PhD candidate and World Economic Forum Global Shaper Vyacheslav Polonski (@slavacm) challenges people who want to change the World to get started. Now.
By Vyacheslav Polonski
“Changing the world” is the most frequently mentioned – and least frequently implemented – ambition cited in TED talks, startup pitches and political campaigns. This is hardly surprising, as suggested by the wishful nature of the many works of art dealing with this topic.
Even though Gandhi taught us global change starts from within, the main problem seems to lie elsewhere. After all, in a typical political campaign, most leaders and activists appear to epitomise the values they publicly assert. Similarly, many entrepreneurs use their own products and services on a daily basis, hoping that their behaviours will naturally spread to their friends and beyond. Nevertheless, an overwhelming majority of individuals who aspire to “change the world”, in one way or another, fail to do so.
When confronted with the fact of failure, many of them blame the people around them, the market, the timing of the launch, general circumstances or bad luck. However, to paraphrase J.K. Rowling’s Harvard commencement speech, there is an expiry date on blaming these external factors; the moment you decide to create something that will generate a positive impact on the world, responsibility lies with you to deliver on that promise.
Social science researchers differentiate between two implicit theories of the self. On the one hand, the “entity theory of the self” states that individuals see their environment as something fixed and beyond control. On the other hand, the “incremental theory of the self” explains that individuals see their environment as something dynamic, malleable and receptive to their own efforts.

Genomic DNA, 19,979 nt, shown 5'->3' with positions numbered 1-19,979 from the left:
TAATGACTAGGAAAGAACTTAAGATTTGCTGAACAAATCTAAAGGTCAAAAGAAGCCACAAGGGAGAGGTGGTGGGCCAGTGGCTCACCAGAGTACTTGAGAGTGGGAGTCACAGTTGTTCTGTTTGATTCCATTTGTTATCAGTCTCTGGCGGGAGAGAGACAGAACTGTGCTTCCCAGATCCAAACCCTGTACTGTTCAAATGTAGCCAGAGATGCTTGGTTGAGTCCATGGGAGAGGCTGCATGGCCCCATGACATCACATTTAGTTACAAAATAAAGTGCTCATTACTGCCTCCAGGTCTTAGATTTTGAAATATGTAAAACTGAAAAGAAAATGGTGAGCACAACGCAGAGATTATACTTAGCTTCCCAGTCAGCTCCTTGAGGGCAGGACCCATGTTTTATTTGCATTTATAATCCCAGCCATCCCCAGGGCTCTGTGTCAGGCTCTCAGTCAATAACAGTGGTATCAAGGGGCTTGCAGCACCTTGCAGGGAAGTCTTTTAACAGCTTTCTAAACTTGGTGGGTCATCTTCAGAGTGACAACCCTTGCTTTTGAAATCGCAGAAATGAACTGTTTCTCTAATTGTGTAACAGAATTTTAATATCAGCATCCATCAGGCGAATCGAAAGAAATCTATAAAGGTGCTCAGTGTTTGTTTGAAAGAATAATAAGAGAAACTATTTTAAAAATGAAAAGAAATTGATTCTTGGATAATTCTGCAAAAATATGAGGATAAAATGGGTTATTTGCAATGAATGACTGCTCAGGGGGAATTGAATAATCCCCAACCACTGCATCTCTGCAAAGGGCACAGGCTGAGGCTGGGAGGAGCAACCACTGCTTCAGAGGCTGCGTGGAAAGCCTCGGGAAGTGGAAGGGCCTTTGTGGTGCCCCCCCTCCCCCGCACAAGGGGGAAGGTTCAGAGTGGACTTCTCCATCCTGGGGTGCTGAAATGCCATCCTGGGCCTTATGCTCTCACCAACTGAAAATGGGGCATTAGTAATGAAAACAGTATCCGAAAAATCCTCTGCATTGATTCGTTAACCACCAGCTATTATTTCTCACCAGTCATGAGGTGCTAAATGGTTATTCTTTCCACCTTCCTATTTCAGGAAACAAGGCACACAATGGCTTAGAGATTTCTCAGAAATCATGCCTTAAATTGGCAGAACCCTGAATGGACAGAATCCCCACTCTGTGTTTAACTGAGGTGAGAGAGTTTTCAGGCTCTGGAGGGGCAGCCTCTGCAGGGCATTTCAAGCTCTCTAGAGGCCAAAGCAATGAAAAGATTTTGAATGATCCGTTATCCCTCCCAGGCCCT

In other words, whether the external world is seen as a more enabling or restraining force thus depends on the individual and his or her perceptions of world. This is not necessarily a conscious distinction. Usually, these world views are deeply encoded in our subconscious mind.
A very common response from people who are subscribing to the entity theory of the world is that they have failed because “all the seats were already taken”. Most prominently, failed founders explain their failure by saying that contemporary society has reached absolute saturation with social networks, productivity apps and social games. But is this a valid argument? Have all the opportunities been pursued such that there is no more space for newcomers?
If this is indeed the case, why do we still see new social messaging applications like Snapchat, FireChat and Wickr emerging from underneath the shadow of Facebook? Why do some political campaigns still manage to grab our attention even though our attention space is as limited and crowded as it has ever been? And why do some protest movements manage to mobilise thousands of largely complacent individuals to get out on the streets and to risk their lives for a collective idea?
It is true that you need to have roughly the best team in the world to achieve that kind of impact. However, it is possible. The renowned entrepreneur and researcher Paul Romer explains that “it’s not the opportunities in nature that are scarce; it’s the human talents to pursue the many opportunities we face.” More pointedly, it may not necessarily be a lack of human talent that leads to failure, but principally a lack of human motivation to effectively pursue these opportunities.
In our age of digital innovation the dissemination of ideas is substantially accelerated. Thus, we not only need the right teams to come up with ground-breaking ideas, we also need these teams to deploy ground-breaking determination and persistence to carry through and use all available means to generate an impact. So what exactly stops you from pursuing your world-changing idea?
Internet strategist Jesse Hirsh illustrates this point in his recent TEDx talk: “When you’re a great-grandparent and your great-grandchild looks at you and says: ‘You were there when the Internet came to be. What did you do to make society better?’ Don’t say: ‘Well I didn’t do much except watching cat videos’”.
Don’t be that person. If you think that you have a plan to make the world a better place, use your time productively and deliver on that promise. Every day is 24 more hours to change the world. Every second counts.